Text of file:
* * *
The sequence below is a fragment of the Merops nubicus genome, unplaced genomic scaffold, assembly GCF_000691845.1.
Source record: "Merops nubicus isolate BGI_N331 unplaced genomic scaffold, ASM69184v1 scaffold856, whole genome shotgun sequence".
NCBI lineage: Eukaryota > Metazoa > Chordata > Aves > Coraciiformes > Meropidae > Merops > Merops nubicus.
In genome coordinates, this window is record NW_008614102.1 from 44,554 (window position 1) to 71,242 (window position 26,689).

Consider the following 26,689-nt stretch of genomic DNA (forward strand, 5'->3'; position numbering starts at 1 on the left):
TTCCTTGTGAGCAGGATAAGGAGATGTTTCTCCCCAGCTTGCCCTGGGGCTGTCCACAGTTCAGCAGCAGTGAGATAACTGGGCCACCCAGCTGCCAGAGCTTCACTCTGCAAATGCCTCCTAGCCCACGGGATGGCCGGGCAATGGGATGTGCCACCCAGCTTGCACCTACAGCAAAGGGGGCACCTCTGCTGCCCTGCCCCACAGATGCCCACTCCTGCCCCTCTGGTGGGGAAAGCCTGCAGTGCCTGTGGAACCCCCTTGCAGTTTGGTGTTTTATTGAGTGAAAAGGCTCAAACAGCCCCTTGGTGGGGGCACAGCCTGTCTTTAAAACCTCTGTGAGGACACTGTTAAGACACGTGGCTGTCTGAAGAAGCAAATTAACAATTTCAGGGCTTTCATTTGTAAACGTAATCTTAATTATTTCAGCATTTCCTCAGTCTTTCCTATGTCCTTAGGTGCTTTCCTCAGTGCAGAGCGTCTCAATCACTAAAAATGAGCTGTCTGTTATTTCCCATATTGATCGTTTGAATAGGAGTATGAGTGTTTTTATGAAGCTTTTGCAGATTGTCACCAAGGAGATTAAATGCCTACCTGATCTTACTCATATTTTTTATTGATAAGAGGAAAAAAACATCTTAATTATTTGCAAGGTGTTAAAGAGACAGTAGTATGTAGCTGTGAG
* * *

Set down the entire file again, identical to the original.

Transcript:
The sequence below is a fragment of the Merops nubicus genome, unplaced genomic scaffold, assembly GCF_000691845.1.
Source record: "Merops nubicus isolate BGI_N331 unplaced genomic scaffold, ASM69184v1 scaffold856, whole genome shotgun sequence".
NCBI lineage: Eukaryota > Metazoa > Chordata > Aves > Coraciiformes > Meropidae > Merops > Merops nubicus.
In genome coordinates, this window is record NW_008614102.1 from 44,554 (window position 1) to 71,242 (window position 26,689).

Consider the following 26,689-nt stretch of genomic DNA (forward strand, 5'->3'; position numbering starts at 1 on the left):
TTCCTTGTGAGCAGGATAAGGAGATGTTTCTCCCCAGCTTGCCCTGGGGCTGTCCACAGTTCAGCAGCAGTGAGATAACTGGGCCACCCAGCTGCCAGAGCTTCACTCTGCAAATGCCTCCTAGCCCACGGGATGGCCGGGCAATGGGATGTGCCACCCAGCTTGCACCTACAGCAAAGGGGGCACCTCTGCTGCCCTGCCCCACAGATGCCCACTCCTGCCCCTCTGGTGGGGAAAGCCTGCAGTGCCTGTGGAACCCCCTTGCAGTTTGGTGTTTTATTGAGTGAAAAGGCTCAAACAGCCCCTTGGTGGGGGCACAGCCTGTCTTTAAAACCTCTGTGAGGACACTGTTAAGACACGTGGCTGTCTGAAGAAGCAAATTAACAATTTCAGGGCTTTCATTTGTAAACGTAATCTTAATTATTTCAGCATTTCCTCAGTCTTTCCTATGTCCTTAGGTGCTTTCCTCAGTGCAGAGCGTCTCAATCACTAAAAATGAGCTGTCTGTTATTTCCCATATTGATCGTTTGAATAGGAGTATGAGTGTTTTTATGAAGCTTTTGCAGATTGTCACCAAGGAGATTAAATGCCTACCTGATCTTACTCATATTTTTTATTGATAAGAGGAAAAAAACATCTTAATTATTTGCAAGGTGTTAAAGAGACAGTAGTATGTAGCTGTGAG